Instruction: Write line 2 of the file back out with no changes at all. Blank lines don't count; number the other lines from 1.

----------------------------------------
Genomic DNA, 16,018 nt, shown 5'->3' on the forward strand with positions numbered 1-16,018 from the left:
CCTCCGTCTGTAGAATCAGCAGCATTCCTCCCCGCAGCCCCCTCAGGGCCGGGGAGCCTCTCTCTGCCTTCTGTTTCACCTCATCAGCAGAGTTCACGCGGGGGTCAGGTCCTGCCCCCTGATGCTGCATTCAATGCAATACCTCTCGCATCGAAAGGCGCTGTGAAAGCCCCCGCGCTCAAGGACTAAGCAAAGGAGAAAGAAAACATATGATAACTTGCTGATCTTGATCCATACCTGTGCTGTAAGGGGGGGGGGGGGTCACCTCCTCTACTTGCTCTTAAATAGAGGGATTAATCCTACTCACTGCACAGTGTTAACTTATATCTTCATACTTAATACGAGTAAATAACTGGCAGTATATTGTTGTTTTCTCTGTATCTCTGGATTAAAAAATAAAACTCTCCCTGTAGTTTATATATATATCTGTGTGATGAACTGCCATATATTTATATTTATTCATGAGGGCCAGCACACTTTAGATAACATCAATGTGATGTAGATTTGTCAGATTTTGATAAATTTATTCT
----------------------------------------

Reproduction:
CCTCCGTCTGTAGAATCAGCAGCATTCCTCCCCGCAGCCCCCTCAGGGCCGGGGAGCCTCTCTCTGCCTTCTGTTTCACCTCATCAGCAGAGTTCACGCGGGGGTCAGGTCCTGCCCCCTGATGCTGCATTCAATGCAATACCTCTCGCATCGAAAGGCGCTGTGAAAGCCCCCGCGCTCAAGGACTAAGCAAAGGAGAAAGAAAACATATGATAACTTGCTGATCTTGATCCATACCTGTGCTGTAAGGGGGGGGGGGGGTCACCTCCTCTACTTGCTCTTAAATAGAGGGATTAATCCTACTCACTGCACAGTGTTAACTTATATCTTCATACTTAATACGAGTAAATAACTGGCAGTATATTGTTGTTTTCTCTGTATCTCTGGATTAAAAAATAAAACTCTCCCTGTAGTTTATATATATATCTGTGTGATGAACTGCCATATATTTATATTTATTCATGAGGGCCAGCACACTTTAGATAACATCAATGTGATGTAGATTTGTCAGATTTTGATAAATTTATTCT